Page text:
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Yellen, Harris to push childcare investments as boost for overall economy By Reuters

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© Reuters. FILE PHOTO. U.S. Treasury secretary Janet Yellen responds to questions at the Senate Appropriations Subcommittee hearing on the FY22 budget request of the Treasury Department in Washington DC. June 23rd, 2021. Greg Nash/Pool

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By Andrea Shalal

WASHINGTON (Reuters) -U.S. Treasury Secretary Janet Yellen and Vice President Kamala Harris will urge Congress on Wednesday to back proposed spending on affordable childcare, armed with a new Treasury report that maps out big benefits such care offers the economy.

Congress will be considering $3.5 trillion worth of legislation that includes free preschool for children 3-4 years old; a boost in pay for childcare workers (95% of them are women); a cut of half the cost of care for most families; and permanent credit for child and dependent care taxes.

Due to the Supreme Court decision to uphold a federal moratorium on evictions and expiration of pandemic unemployment benefit, the Internal Revenue Service is set for a third round in child tax credit payments. Parents will have a critical lifeline as a result.

According to the Treasury, the actions would increase both supply and demand for childcare, resulting in long-lasting positive effects on children and their families as well.

“It’s past time that we treat childcare as what it is – an element whose contribution to economic growth is as essential as infrastructure or energy,” Yellen said in a statement.

It was the single most important thing that we can do for a better economy over the next few decades to enact President Joe Biden’s suggestions, she stated.

According to the Treasury, the present situation is “unworkable”. It stated that improving accessibility to high-quality, affordable care, which was estimated at $60 billion by 2019, would have many positive effects on wages, employment, and society.

The Treasury stated, “A well-funded sector for child care will allow parents to remain in labor force and work the hours that suit their family’s needs, as well as earn a living, while also ensuring our economic prosperity.”

Harris – who is using her first visit to the Treasury since taking office to make a joint pitch with Yellen for the childcare provisions – has called the pandemic-triggered mass exodus of women leaving the workforce https://www.reuters.com/article/us-health-coronavirus-women-jobs/pushed-out-by-pandemic-women-struggle-to-regain-footing-in-u-s-job-market-idUSKBN2AW19Y “a national emergency.”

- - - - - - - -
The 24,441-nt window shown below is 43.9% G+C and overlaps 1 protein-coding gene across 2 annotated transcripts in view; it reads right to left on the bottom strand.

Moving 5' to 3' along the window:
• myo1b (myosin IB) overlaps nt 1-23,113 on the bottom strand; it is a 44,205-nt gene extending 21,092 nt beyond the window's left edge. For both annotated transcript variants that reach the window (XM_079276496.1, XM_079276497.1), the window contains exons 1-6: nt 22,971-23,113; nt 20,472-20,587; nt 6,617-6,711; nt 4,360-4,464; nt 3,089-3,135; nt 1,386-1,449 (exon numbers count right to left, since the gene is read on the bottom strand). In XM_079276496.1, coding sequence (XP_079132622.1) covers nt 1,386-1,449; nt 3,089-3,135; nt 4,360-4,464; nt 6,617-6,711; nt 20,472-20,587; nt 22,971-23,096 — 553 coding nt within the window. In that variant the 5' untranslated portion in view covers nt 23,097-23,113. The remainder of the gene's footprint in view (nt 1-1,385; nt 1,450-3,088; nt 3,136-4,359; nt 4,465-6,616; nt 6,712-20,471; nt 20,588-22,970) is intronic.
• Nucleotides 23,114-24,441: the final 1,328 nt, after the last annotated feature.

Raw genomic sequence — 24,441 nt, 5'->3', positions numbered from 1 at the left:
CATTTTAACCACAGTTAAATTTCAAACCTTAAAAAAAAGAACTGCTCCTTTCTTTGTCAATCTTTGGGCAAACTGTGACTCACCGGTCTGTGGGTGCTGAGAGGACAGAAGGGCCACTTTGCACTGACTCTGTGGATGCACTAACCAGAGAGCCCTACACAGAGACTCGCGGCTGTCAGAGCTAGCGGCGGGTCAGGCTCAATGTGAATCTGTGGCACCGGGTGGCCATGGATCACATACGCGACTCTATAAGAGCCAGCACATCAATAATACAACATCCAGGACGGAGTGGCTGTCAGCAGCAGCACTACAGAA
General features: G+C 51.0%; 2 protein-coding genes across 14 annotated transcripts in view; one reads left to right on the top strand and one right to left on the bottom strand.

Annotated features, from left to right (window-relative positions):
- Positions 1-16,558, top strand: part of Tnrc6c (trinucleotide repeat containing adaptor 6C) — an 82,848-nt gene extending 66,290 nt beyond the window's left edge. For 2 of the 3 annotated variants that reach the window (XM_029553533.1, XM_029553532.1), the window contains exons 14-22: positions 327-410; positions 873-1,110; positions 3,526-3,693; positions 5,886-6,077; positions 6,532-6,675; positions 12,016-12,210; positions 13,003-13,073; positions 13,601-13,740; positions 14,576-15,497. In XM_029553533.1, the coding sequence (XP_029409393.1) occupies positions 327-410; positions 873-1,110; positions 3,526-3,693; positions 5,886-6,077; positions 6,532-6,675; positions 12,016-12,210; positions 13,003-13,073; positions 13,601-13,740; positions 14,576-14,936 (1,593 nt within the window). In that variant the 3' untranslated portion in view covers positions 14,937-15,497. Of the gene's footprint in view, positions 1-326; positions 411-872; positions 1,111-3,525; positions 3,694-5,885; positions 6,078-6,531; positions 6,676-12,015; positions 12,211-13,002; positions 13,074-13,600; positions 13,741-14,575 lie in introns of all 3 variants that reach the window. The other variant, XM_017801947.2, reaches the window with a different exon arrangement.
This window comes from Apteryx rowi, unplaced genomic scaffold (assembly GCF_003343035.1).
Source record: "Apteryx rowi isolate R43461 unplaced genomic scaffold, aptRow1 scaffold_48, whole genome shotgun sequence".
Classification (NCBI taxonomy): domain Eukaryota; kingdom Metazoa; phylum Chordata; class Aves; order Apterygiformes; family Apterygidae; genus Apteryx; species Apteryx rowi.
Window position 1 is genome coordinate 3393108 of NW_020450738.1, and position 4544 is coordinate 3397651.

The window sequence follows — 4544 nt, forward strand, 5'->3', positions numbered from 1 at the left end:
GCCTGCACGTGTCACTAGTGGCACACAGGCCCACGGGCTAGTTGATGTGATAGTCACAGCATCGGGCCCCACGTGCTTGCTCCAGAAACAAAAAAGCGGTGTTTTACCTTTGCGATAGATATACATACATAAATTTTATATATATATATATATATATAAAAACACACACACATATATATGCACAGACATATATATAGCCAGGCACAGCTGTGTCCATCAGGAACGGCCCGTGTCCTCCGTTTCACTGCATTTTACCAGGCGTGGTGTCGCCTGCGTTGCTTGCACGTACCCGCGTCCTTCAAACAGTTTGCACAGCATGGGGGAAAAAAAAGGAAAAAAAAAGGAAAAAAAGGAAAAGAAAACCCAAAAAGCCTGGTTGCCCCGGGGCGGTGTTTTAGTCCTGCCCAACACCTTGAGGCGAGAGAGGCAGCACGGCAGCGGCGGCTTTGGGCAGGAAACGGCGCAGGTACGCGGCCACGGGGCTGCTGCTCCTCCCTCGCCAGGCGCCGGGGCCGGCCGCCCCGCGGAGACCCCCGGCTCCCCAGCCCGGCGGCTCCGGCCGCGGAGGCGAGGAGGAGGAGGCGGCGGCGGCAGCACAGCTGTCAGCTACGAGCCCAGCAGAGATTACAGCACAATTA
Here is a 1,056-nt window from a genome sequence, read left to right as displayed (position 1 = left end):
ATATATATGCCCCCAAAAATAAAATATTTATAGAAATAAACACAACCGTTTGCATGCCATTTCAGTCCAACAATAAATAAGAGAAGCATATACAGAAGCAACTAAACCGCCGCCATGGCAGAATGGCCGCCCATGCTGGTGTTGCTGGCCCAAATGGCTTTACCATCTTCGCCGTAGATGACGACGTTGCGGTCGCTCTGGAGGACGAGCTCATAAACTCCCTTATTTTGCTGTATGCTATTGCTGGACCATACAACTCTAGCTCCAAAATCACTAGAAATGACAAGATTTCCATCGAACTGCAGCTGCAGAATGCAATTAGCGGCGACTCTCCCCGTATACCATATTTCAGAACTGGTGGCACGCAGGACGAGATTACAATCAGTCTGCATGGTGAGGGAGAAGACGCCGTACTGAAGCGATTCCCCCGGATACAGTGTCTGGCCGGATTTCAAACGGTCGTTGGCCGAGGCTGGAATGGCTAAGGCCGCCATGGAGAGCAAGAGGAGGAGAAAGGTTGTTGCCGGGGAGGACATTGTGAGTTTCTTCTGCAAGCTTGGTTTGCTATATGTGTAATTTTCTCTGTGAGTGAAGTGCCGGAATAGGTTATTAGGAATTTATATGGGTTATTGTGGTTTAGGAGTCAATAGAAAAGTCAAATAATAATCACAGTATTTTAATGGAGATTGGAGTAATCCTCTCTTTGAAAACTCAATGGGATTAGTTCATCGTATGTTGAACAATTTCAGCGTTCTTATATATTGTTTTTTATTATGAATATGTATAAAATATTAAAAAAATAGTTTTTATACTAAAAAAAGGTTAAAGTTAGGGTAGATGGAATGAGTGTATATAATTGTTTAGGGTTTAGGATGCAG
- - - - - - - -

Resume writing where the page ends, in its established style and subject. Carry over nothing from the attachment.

A senior administration official spoke on condition of anonymity to Reuters and said that Harris will continue public engagements regarding the legislation during the next few weeks due to the “critical juncture” in congressional negotiations.

Last month, the vice president highlighted the importance of affordable childcare https://www.reuters.com/article/usa-biden-companies-idCNL1N2PJ0WD for improving U.S. competitiveness during a meeting with top executives of seven companies, including Microsoft Corp (NASDAQ:) and Etsy (NASDAQ:), noting that it also directly affected recruitment, retention, worker productivity and corporate profits.

It identified the numerous market failures in the current system that relies on private funding and called for changes to allow parents to make better economic decisions and live a more secure life.

According to the Treasury report, the average family that has at least one child younger than 5 years must now spend about 13% of their income on childcare. However, Biden’s proposed changes would bring that number down to just 7%.

In terms of the amount of public money spent on care and education for children in early childhood, the United States is ranked 35th out 37 countries monitored by Organization for Economic Cooperation and Development. This figure was calculated relative to Gross Domestic Product.

France has an average investment of $7,000 for each child between infancy and five years, while the United States spends only $2,400. According to the report, this results in lower incomes for childcare workers.

The report stated that 15% of childcare workers are below the poverty level in 41 states with an average salary of $24,230. This means they must rely on the public sector for their economic needs.

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